“Garcia, Lesh and Weir really enjoyed Crosby, Stills and Nash harmonies and I think Crosby’s influence helped the band improve their harmonies” (Rock Scully in Troy 1991, 122).

ST: How did the concept of AEWTGD come about? Rock: “It came about because Jerry was playing pedal steel, and digging it. John Dawson knew Jerry and asked him to play pedal steel in the New Riders. “An Evening With The Grateful Dead” worked conceptually because the music of both bands went well together. It stopped being a concept when Jerry realized that playing pedal steel was screwing with his electric guitar playing. The instruments were so different from each [other] that his guitar playing was suffering” (Rock Scully in Troy 1991, 124). #NRPS #pedal steel

Rock on #NRPS: “There wasn’t really one [New Riders] manager.” Rock involved first album and Powerglide. “I remember when the New Riders were living in my house. That picture on the back of the first album, when the band is leaning on the banister, was actually in my house in Kentfield. I guess you could say I was managing them at the time because pretty much all their gigs were with the Dead because Jerry was playing with them. When they got Buddy Cage they started doing shows on their own. Then Dale Franklin and Jon McIntire became their managers for a time” (Scully in Troy 1991, 125).

Chateau d’Herouville 6/21/71 “was Jon McIntire’s baby” (Rock Scully in Troy 1991, 125).

#v-Carousel Healy “It held about eight hundred people … though we would put as many in there as we could get. It was an old ballroom left over from the Swing era. It was owned by an Irishman.” JG: “They had Irish music there on Thursday nights.” DH: “That’s all they had in there. Aside from that it was closed all the time, and had been closed down right after the Swing [145] era. It was still in its original state, right out of the ‘20s, right down to the chandeliers in the place. The interior was beautiful. It wasn’t at all torn up: it was in mind condition.” (in Troy 1991, 144-145).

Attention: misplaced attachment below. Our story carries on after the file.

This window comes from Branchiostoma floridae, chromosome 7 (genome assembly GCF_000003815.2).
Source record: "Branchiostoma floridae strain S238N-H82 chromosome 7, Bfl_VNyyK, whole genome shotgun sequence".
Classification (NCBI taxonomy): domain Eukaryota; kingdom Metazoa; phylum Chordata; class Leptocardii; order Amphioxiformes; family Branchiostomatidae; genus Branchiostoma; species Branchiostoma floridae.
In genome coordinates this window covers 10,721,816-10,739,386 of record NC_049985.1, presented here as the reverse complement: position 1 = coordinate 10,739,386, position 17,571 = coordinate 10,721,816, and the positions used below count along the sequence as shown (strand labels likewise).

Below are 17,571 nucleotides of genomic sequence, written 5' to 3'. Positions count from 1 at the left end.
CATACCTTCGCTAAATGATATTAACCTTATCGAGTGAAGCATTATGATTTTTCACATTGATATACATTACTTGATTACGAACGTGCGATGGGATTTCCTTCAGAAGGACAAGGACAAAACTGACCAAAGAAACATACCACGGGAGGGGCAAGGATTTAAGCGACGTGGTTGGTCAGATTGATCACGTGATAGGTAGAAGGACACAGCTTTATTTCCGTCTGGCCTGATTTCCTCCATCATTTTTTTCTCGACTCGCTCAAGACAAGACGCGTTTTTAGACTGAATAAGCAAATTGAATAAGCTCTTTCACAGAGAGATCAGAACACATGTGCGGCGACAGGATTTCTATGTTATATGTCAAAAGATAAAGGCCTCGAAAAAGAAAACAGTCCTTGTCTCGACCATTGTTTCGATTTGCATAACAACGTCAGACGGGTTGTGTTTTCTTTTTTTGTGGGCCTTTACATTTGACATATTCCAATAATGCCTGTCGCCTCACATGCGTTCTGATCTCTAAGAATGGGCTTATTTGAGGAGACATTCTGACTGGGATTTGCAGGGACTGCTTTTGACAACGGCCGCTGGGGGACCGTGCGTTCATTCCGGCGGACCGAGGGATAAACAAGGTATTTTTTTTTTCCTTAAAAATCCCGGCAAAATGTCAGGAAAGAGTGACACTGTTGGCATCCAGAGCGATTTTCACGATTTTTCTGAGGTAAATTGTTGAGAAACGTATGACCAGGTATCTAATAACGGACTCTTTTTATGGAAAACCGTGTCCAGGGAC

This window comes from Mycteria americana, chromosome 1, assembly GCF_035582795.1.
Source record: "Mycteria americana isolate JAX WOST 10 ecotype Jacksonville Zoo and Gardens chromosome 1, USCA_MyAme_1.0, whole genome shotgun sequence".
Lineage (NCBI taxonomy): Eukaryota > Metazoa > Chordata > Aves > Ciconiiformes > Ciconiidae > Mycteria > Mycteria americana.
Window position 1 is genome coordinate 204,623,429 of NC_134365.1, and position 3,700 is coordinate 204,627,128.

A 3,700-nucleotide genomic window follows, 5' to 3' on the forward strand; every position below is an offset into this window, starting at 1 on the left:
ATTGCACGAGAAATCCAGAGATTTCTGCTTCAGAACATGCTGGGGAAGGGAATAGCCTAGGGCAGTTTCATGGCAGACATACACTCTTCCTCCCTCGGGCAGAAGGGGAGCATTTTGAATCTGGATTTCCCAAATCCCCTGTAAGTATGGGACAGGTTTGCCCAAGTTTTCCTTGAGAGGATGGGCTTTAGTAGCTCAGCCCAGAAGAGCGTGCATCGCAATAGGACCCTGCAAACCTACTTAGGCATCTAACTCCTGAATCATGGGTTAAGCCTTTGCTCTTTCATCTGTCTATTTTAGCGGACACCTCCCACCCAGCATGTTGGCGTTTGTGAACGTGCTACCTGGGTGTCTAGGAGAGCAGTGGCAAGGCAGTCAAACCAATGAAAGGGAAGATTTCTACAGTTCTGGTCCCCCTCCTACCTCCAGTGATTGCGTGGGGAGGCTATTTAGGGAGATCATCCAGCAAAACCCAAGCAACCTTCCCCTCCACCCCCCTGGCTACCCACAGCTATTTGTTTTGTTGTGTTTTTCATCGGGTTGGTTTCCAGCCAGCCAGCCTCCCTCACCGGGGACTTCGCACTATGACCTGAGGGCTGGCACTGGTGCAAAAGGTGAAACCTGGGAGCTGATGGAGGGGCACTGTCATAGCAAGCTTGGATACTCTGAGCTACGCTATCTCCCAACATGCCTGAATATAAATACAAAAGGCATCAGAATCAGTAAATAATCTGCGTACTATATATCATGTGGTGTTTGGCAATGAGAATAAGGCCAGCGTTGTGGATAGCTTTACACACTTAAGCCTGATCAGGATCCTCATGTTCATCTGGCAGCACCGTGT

Lesh on Watkins Glen, the Dead had to run the show, in spite of promoters. “The biggest hassle was convincing the Band to come out and play. Hey man, it’s just down the road a piece, come on out and play. What can you lose? They played great!” (Lesh in Troy 1991, 153).

Constanten: “That’s a chance you have to take in courting serendipity – sometimes serendipity comes to grace your performances and sometimes not” (TC in Troy 1991, 156).

The John “Marmaduke” Dawson chapter (Troy 1991, 164-175) is very important material.

Dawson says he was around in 1958-59, taking guitar lessons from a lady in Palo Alto, when Jerry was with Sara. So that would be 1963. “They dropped in at a guitar thing that my guitar teacher was having at her house one night. I didn’t really meet him until later on at a club called The Tangent” in Palo Alto (Dawson in Troy 1991, 165).  Met Nelson at the Tangent (Troy 1991, 165).

Dawson: Rancho Olompali is a “place where all the Indians used to hang out. There’s an Indian burial ground nearby. It’s quite a lovely place. It had a big old mansion of a ranch house that they lived in for a while” (Dawson in Troy 1991, 167).

Dawson got serious in spring of 1969: “I went with a bunch of guys down to a place called Pinnacles National Monument, … and a group of us ate a bunch of what we thought was mescaline but was some weird little chemical cocktail that had some LSD in it. I had an experience on that particular occasion and I made up my mind that I wanted to write songs more seriously and learn how to sing more seriously. I liked the idea of being a country-western singer and started picking up Buck Owens and Merle Haggard records to try to learn how they were doing it.” (Dawson in Troy 1991, 167).

“Hunter was going to try to be the bass player for a while but he didn't have that many chops together. Bob Matthews tried out but he wasn't able to pick up on the instrument quickly enough because all of the rest of us had been playing for a long time. That's when Phil Lesh finally stepped in and played bass with the New Riders.” (Dawson in Troy 1991, 167). #NRPS

“What had happened is that I invited myself over to Garcia's house one day after he had come back off the road with a brand-new pedal steel guitar. He had stopped in Denver at a music store that had a bunch of pedal steels in it. So he bought one and brought it back. I [[168] bumped into him at the Dead's practice place in Novato near Hamilton Air Force Base. I asked Jerry if I could come over to his house and listen to the steel guitar that he just bought. He said I could come over later if I wanted to hear it. I brought my guitar when I showed up so he would have something to accompany. I showed him a couple of tunes that I had been working on and I got to listen to the pedal steel. That little duet worked into a thing where Jerry asked me if he could come down and practice his pedal steel at my coffee house gig in Menlo Park. I think it was called The Underground and it was a hofbrau kind of thing where they would carve you up a sandwich from a fresh cut of meat, right on the spot.” (Dawson in Troy 1991, 167-168). #NRPS